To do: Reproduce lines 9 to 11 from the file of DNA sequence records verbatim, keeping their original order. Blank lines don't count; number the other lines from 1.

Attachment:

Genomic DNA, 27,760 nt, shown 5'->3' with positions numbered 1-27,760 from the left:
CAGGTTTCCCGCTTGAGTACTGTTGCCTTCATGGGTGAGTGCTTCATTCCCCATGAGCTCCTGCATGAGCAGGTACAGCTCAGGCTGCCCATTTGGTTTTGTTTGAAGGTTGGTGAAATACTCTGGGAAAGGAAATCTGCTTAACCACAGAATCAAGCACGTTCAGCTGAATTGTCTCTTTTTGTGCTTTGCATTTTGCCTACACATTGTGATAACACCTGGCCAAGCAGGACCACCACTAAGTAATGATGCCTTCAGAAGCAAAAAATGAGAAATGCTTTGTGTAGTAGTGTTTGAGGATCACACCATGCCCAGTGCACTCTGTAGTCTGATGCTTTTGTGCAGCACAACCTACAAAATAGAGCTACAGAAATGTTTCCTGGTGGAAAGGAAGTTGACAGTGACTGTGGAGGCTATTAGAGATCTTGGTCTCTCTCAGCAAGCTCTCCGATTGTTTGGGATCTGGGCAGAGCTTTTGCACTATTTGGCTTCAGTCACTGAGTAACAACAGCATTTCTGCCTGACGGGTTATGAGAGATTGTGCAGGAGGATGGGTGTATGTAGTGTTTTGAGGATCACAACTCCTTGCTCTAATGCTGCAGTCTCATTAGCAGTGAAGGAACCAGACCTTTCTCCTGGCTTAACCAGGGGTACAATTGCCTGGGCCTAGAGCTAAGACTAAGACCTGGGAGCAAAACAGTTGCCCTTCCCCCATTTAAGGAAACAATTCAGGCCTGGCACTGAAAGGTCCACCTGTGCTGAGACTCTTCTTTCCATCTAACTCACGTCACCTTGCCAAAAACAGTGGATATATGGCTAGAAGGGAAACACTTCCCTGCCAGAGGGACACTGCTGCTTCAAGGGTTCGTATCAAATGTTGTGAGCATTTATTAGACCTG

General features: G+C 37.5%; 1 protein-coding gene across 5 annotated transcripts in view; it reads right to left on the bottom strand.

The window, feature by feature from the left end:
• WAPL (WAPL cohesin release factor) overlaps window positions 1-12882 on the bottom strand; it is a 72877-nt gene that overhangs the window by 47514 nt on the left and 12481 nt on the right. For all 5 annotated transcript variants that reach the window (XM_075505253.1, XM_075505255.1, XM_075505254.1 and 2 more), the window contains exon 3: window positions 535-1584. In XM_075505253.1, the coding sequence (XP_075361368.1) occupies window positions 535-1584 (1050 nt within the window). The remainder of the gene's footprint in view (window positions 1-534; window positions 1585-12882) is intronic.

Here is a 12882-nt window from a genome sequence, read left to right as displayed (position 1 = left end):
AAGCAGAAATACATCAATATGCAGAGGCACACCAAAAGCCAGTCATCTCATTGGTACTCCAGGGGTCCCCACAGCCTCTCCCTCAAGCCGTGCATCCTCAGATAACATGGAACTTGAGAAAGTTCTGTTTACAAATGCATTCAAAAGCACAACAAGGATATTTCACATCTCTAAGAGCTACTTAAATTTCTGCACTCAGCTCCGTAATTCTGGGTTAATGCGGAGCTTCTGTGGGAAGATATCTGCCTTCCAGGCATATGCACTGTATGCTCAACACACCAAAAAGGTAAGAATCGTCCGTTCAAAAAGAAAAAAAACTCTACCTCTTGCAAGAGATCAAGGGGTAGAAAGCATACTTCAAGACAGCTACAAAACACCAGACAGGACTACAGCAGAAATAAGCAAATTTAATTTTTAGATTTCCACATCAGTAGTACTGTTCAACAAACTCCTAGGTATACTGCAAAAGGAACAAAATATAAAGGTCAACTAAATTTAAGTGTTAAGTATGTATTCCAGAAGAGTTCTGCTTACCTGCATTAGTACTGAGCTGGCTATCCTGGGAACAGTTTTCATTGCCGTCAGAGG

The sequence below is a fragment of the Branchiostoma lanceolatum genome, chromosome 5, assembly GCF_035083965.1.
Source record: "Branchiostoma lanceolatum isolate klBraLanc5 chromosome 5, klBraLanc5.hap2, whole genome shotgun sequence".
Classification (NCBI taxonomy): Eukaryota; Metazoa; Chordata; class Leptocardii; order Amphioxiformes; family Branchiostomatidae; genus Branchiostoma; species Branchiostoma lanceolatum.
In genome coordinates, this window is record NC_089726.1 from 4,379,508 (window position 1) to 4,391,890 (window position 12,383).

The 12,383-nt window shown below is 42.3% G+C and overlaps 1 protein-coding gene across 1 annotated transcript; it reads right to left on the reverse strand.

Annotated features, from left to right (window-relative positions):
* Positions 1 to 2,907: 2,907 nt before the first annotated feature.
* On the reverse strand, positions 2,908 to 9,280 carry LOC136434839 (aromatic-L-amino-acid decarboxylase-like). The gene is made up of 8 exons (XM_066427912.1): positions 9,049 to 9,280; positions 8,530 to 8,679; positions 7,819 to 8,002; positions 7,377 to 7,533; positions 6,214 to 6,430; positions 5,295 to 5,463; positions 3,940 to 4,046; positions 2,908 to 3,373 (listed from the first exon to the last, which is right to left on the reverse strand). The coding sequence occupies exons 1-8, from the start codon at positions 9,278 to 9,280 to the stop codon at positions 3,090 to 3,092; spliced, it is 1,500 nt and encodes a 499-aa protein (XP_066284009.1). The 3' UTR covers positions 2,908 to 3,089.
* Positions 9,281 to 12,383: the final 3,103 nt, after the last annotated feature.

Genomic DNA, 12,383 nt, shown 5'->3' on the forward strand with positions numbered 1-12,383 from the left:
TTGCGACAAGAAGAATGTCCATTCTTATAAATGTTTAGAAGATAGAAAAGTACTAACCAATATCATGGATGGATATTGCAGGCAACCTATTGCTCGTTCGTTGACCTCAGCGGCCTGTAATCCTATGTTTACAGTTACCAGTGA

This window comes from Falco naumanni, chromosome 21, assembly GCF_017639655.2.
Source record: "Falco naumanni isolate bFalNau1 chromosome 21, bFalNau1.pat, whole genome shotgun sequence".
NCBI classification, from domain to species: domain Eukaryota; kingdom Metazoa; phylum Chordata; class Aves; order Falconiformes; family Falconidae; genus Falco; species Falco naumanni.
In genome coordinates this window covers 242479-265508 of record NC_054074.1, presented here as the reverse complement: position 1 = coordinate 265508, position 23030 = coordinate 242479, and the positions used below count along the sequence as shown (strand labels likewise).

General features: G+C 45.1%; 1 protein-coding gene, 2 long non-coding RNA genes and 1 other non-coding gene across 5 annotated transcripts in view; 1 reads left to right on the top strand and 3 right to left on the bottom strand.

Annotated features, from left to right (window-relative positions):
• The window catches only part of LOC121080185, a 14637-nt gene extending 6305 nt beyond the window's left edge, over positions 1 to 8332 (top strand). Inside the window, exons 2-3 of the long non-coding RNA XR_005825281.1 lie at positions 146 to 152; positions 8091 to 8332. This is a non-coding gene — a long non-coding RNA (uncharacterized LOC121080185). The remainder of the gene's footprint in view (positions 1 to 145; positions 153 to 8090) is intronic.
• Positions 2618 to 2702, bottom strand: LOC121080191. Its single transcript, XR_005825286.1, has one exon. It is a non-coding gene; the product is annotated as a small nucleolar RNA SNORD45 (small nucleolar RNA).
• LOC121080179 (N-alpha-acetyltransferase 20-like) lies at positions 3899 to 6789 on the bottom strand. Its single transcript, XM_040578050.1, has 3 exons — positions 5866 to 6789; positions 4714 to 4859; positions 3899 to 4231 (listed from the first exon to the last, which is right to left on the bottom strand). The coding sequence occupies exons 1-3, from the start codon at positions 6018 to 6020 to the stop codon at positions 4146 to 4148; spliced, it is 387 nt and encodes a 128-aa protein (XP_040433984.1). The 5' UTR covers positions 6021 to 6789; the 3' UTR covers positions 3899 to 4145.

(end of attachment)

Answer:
Source record: "Branchiostoma lanceolatum isolate klBraLanc5 chromosome 5, klBraLanc5.hap2, whole genome shotgun sequence".
Classification (NCBI taxonomy): Eukaryota; Metazoa; Chordata; class Leptocardii; order Amphioxiformes; family Branchiostomatidae; genus Branchiostoma; species Branchiostoma lanceolatum.
In genome coordinates, this window is record NC_089726.1 from 4,379,508 (window position 1) to 4,391,890 (window position 12,383).